Mychal Denzel Smith, Washington Post, January 10, 2017
Growing up, the lesson was everywhere: Every major problem in black America can be solved if we addressed the problem of missing fathers.
“No longer is a person embarrassed because they’re pregnant without a husband,” disgraced comedian and alleged rapist Bill Cosby said in 2004. “No longer is a boy considered an embarrassment if he tries to run away from being the father of the unmarried child.” When a police officer was killed in Jersey City, in July 2014, a local television news reporter said on air that “the underlying cause” of the “anti-cop mentality that has so contaminated America’s inner cities” was “young black men growing up without fathers.” A Reuters headline from 2007 proclaimed, “Father absence ‘decimates’ black community in U.S.”
President Obama has been one of the biggest advocates of this idea. In a 2008 speech delivered on Father’s Day at a church on Chicago’s South Side, the first viable black candidate for president of the United States chastised black fathers. Too many black fathers, he said, are missing from too many lives and too many homes. “They have abandoned their responsibilities, acting like boys instead of men. We know the statistics — that children who grow up without a father are five times more likely to live in poverty and commit crime; nine times more likely to drop out of schools and 20 times more likely to end up in prison,” Obama said. “They are more likely to have behavioral problems, or run away from home or become teenage parents themselves. And the foundations of our community are weaker because of it.”
However, responsible fatherhood only goes so far in a world plagued by institutionalized oppression. For black children, the presence of fathers would not alter racist drug laws, prosecutorial protection of police officers who kill, mass school closures or the poisoning of their water. By focusing on the supposed absence of black fathers, we allow ourselves to pretend this oppression is not real, while also further scapegoating black men for America’s societal ills.
Of course, there are studies that show that children who grow up in two-parent households perform better in school, are less likely to commit crime and have higher future earning potential. What these studies often don’t take into account is the impact of depressed wages, chronic unemployment, discriminatory hiring practices, the history of mass incarceration, housing segregation and inequality in educational opportunity, not just on family structure but on the resources available to black families to produce results similar to their white counterparts.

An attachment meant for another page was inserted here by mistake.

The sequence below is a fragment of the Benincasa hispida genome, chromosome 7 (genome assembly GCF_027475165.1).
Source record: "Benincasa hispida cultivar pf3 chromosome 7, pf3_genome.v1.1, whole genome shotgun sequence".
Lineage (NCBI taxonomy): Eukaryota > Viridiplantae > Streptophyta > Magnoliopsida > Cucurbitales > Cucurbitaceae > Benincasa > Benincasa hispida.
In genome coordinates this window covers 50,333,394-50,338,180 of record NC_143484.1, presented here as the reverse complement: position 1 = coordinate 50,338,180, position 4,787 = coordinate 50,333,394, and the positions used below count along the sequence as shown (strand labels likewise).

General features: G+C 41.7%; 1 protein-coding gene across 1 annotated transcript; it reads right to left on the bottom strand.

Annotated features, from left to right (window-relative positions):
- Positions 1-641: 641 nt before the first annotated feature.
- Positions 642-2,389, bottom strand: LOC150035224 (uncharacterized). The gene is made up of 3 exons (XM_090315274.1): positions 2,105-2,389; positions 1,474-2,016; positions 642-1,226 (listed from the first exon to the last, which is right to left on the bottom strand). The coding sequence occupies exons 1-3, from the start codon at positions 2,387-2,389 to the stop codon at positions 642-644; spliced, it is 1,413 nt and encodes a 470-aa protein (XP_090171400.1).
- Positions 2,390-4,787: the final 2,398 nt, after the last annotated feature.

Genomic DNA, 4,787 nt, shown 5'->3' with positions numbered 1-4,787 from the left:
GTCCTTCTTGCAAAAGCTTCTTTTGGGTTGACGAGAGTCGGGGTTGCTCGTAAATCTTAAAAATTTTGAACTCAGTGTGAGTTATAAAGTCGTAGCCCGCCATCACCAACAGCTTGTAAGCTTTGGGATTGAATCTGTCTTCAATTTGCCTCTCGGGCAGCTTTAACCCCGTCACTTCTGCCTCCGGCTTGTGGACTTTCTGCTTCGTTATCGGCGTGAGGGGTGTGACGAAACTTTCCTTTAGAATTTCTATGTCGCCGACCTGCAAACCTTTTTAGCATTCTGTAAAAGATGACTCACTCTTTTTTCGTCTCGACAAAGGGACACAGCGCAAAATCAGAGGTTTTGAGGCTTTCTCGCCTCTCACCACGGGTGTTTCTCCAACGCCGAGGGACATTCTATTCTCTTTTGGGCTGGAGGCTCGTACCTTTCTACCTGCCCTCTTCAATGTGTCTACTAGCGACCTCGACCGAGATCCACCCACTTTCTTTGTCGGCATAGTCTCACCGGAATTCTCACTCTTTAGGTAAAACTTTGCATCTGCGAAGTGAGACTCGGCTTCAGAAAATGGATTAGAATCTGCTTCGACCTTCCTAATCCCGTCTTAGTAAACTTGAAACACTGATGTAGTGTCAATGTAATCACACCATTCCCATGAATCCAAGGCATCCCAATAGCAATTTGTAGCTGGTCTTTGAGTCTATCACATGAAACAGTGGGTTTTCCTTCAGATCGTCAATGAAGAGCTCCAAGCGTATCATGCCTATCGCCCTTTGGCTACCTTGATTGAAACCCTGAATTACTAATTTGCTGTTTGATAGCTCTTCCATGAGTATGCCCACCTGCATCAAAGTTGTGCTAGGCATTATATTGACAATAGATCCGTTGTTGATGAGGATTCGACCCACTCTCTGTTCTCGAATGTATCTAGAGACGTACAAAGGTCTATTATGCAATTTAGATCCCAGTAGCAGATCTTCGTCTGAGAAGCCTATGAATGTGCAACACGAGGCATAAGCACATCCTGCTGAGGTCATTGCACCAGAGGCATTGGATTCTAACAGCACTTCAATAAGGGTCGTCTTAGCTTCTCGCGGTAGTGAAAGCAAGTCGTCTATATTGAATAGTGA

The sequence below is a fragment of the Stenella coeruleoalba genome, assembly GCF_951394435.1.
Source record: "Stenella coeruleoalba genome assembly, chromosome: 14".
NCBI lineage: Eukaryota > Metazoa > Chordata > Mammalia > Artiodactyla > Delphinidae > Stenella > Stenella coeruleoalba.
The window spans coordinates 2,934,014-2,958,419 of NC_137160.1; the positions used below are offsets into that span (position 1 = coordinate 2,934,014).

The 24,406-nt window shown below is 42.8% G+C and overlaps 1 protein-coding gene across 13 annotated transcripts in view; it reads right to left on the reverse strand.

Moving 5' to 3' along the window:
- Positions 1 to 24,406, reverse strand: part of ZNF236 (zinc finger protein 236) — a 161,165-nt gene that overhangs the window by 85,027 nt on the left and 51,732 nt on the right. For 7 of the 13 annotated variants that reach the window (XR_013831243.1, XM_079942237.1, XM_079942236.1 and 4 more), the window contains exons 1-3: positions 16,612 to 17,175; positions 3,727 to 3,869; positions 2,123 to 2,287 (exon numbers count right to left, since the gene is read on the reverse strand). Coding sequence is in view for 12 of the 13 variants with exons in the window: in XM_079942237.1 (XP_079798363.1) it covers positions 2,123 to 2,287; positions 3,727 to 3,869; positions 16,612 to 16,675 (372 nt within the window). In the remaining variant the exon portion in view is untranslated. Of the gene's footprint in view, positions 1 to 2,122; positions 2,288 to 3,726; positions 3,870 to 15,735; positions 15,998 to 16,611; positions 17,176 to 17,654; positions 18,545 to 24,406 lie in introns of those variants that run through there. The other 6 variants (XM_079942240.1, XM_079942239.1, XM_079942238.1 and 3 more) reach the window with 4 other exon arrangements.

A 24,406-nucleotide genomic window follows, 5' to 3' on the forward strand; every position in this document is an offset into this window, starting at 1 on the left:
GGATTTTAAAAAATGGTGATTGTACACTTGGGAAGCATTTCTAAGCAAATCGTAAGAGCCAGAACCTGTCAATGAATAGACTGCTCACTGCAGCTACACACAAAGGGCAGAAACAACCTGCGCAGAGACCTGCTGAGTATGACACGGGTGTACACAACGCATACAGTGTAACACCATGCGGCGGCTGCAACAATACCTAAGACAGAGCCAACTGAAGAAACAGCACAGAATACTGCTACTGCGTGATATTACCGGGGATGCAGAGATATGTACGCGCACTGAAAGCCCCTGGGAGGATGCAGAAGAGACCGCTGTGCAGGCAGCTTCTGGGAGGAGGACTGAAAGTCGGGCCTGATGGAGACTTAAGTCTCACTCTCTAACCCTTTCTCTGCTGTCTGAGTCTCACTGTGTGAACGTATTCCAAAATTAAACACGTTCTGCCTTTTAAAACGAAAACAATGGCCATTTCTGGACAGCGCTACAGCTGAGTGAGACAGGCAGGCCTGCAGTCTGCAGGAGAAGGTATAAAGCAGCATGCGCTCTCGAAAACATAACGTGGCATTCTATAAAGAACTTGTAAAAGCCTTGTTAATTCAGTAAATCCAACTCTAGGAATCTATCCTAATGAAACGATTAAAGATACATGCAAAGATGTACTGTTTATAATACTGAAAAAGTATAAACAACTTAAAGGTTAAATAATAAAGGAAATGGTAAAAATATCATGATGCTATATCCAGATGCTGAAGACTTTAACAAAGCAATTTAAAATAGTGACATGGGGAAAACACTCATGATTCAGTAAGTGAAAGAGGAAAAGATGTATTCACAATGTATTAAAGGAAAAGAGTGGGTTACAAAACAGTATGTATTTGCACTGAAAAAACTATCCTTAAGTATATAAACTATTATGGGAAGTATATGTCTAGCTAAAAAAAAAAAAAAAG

Even with the presence of fathers in the home, the persistently high black male unemployment rate would do little to close the existing and increasing racial wealth gap, which is at a place where it would take 228 years for black households to catch up.
It’s hard to put this inadequate philosophy to rest. It’s hard because the “missing black father” has caused so much pain. That hurt runs through the rhetoric of every well-meaning person who has ever admonished black fathers for not being in their children’s lives. It’s the foundation of Obama’s first book. That pain is real and can’t be discounted.
This isn’t an argument in favor of deadbeat fathers, but a call to detach ourselves from the myth that the only and best way to raise a child depends on the presence of a man we call a father.
So far, Obama has refused. In response to the killing of Trayvon Martin and subsequent acquittal of George Zimmerman, his plan of action was a partnership between nonprofit organizations and corporations to provide increased mentorship for young black men, called My Brother’s Keeper, which has recently enlisted the star power of rapper Kendrick Lamar and NBA guard Stephen Curry.
There is nothing wrong with promoting mentorship. There is something wrong with a president who told us for years that he was not the president of Black America but all of America, as if black people were not part of America, now putting forth his first racially specific program, and it not being any policy, but rather a spate of philanthropic endeavors. It was insulting, but right in line with his philosophy.
As if he had been elected to be mentor-in-chief. As if mentors are all black boys need to survive. As if what he really meant was mentor as a stand-in for father. As if he could save black boys by becoming their surrogate father. As if we can afford to continue believing the myth. Trayvon Martin had a father. Jordan Davis had a father. Michael Brown had a father. Tamir Rice had a father. Having a father won’t protect black boys from America